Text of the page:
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There is an old Yiddish proverb, when the heart is full, the eyes overflow. And so it is the case when we try to sum up and honor my mother’s life.
My mother was a difficult, unusual and complex woman. She loved her daughters, Barbara, Wendy and myself, her sons-in law, Marty, John and David, her grandchildren Kenny, Cory and her stepgrandchildren, Mandy and Taryn, But if she loved her children, she absolutely adored her husband, my father. My Father was the truly abiding center and great passion of my mother’s life, as she was his, and knowing that they were coming up on their sixtieth anniversary only just barely gives you a glimpse at the strength of their love.
My mother was not big on verbal or physical expressions of her love, but rather she showed us with her actions. And she often used food as a way of showing her love.
She was a very good cook at many foods but she was an extraordinary cook when it came to particular dishes. Like her spaghetti sauce. Most of you here might have met my mother after she retired from spaghetti sauce making, but she used to cook sauce for three days in a 20 quart army pot. Then she would freeze it into quart containers for her children and her own use. Whenever we came to visit her, we would go home on the plane with a shopping bag filled with frozen containers. We felt sorry for those who were not so fortunate as to have the spaghetti sauce queen for a mother.
Her Jello pie was famous in our household- whenever we came down we could always count on one there. God have mercy on us when all three of us were there with only one jello pie. And my Aunt Harriet, my mother’s sister, who loved my mother very much, was never jealous in spite of the fact that my mother could so deftly make this pie, while my Aunt’s could never stay put. My Aunt understood my mother’s talents.
Years ago, when I was 16 I got mono. It was a whole thing. My sister came over, I was taken by ambulance to the hospital and when they brought me home, I didn’t seem to have an appetite. During the nights of fever she would come in to my bedroom, change the sweat soaked sheets, and put me back to bed.
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She never liked to see anyone hurt or abused—in real life or the movies. She championed the underdog and was chilly to any movie star who divorced his wife.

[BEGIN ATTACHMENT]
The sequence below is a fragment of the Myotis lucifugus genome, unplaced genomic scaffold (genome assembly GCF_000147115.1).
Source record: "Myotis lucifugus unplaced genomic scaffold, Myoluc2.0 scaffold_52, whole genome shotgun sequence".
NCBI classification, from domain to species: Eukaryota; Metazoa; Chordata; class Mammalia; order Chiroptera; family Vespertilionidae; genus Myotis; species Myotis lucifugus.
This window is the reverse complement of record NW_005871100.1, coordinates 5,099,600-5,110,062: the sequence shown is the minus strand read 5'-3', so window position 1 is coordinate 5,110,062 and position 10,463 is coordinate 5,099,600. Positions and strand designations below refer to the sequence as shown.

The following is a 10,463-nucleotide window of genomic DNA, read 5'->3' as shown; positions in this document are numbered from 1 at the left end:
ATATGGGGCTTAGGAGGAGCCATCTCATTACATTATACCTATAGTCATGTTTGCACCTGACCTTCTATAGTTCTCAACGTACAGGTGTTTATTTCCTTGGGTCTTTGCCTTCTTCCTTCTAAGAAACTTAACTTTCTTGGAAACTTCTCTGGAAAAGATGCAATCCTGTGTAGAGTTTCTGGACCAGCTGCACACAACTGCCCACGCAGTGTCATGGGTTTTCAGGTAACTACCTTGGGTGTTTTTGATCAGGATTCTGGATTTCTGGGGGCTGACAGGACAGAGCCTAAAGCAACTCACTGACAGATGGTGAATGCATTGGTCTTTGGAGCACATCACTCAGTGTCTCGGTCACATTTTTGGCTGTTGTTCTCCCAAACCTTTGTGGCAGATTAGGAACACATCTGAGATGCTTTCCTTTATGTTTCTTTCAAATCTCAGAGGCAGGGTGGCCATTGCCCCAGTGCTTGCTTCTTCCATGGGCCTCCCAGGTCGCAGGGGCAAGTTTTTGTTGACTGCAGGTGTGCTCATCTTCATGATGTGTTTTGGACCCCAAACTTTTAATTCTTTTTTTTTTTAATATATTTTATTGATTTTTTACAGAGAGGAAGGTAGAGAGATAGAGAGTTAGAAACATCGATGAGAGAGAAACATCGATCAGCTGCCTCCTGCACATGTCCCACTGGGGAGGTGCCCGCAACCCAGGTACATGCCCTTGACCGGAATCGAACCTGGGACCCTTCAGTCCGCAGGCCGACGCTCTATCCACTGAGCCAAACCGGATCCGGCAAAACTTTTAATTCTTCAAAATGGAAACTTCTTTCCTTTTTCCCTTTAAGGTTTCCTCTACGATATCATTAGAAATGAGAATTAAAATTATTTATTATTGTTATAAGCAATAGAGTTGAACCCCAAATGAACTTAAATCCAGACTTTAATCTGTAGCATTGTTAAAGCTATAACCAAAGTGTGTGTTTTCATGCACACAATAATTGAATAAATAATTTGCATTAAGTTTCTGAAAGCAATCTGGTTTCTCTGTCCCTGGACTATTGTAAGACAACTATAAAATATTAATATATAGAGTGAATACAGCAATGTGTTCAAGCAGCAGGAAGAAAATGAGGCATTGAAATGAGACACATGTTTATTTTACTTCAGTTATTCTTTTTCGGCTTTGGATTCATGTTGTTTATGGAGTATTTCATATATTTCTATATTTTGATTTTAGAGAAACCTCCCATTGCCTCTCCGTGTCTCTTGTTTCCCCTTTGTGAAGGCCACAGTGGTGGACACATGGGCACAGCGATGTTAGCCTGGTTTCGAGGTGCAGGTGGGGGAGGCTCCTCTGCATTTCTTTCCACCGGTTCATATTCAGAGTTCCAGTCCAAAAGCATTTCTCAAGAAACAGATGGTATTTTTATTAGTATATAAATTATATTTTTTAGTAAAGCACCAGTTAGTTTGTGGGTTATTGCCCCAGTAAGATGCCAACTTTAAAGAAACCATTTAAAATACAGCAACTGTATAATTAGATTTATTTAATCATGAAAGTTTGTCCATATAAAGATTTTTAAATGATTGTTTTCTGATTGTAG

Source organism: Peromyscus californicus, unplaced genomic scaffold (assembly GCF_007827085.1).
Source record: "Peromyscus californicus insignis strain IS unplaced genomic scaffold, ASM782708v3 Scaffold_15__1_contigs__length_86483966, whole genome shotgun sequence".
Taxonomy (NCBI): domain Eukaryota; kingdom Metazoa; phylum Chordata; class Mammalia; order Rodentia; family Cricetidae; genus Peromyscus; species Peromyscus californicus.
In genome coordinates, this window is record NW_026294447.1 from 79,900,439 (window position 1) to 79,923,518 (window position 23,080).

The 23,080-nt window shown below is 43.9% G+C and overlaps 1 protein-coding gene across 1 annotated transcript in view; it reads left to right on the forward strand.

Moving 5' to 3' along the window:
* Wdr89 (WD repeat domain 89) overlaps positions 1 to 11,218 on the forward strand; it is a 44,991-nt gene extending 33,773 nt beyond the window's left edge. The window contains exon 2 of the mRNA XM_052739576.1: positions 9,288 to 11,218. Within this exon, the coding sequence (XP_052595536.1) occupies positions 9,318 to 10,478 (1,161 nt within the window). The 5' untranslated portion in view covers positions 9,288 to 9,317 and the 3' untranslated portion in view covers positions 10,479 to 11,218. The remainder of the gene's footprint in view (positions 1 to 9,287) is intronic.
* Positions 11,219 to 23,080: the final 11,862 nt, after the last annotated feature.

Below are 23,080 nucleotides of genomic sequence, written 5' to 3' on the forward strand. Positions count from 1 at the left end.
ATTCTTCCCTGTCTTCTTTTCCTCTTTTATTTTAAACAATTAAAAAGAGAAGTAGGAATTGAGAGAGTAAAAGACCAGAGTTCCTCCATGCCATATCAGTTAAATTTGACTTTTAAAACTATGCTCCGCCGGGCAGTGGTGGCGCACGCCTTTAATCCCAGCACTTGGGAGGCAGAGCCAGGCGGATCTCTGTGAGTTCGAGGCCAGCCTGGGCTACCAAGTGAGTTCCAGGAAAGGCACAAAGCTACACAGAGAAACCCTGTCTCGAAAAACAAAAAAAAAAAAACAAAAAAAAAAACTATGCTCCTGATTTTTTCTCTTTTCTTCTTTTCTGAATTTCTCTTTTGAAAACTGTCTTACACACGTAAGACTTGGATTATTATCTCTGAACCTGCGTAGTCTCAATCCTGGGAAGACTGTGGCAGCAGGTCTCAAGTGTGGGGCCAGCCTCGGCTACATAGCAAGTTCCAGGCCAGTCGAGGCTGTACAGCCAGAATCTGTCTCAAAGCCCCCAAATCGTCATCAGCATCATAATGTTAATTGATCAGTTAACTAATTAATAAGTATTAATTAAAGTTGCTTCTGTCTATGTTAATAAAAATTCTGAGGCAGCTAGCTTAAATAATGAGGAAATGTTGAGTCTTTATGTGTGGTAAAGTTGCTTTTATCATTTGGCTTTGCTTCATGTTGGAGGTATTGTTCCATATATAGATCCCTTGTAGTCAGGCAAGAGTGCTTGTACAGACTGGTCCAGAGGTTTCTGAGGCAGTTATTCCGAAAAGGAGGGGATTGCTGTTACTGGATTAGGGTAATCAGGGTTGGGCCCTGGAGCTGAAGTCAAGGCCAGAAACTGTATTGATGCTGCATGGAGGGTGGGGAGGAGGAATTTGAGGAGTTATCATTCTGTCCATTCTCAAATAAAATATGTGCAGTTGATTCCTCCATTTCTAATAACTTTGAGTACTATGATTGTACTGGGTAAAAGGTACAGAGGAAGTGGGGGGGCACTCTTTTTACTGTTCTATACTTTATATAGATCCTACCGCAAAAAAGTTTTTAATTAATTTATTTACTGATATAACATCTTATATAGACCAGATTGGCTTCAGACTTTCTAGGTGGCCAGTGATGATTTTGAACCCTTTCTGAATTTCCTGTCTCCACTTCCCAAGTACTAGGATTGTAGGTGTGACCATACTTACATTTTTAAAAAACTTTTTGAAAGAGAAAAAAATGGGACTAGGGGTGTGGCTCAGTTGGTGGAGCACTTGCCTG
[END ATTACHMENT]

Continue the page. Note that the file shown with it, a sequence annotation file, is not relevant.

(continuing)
Probably nothing pleased me or my sisters or my father more than making my mother laugh. When my mother laughed, she really laughed. The last time I was in Florida, my father asked me to clean the pool for him. I picked up that long pool cleaner and really couldn’t seem to control it that well. Like a bad slapstick routine I almost broke half of the things around the pool and almost loped off trees, broke windows. Well she and my father stood and laughed and I tell you if you ever saw her laugh—I mean she KNEW how to laugh. Her face, her body, she would hold her sides. She would laugh at a certain episode of MASH no matter how many times she saw it ---- when she in the hospital over 35 years ago she would laugh over a certain chicken commercial—and it brought such happiness to all of us to see her laugh.
Rabbi Jonathan Omer-man once wrote that -- In each incarnation we weave or unravel a few more stitches in the garment of life. At a certain point, one has finished and can go home.
Well my mother has gone home now. And as we remember her and mourn the hole in our heart that is now with us all, we can take comfort in Psalms.
"You will find refuge under Gods wings…you need not fear the terror by night…God’s angels will guard you wherever you go and carry you in their hands."
I love you Mommy –but I know that somewhere you’re in Heaven—cooking up a storm for all those Angels. I know we will all see you again and get another piece of Jello pie.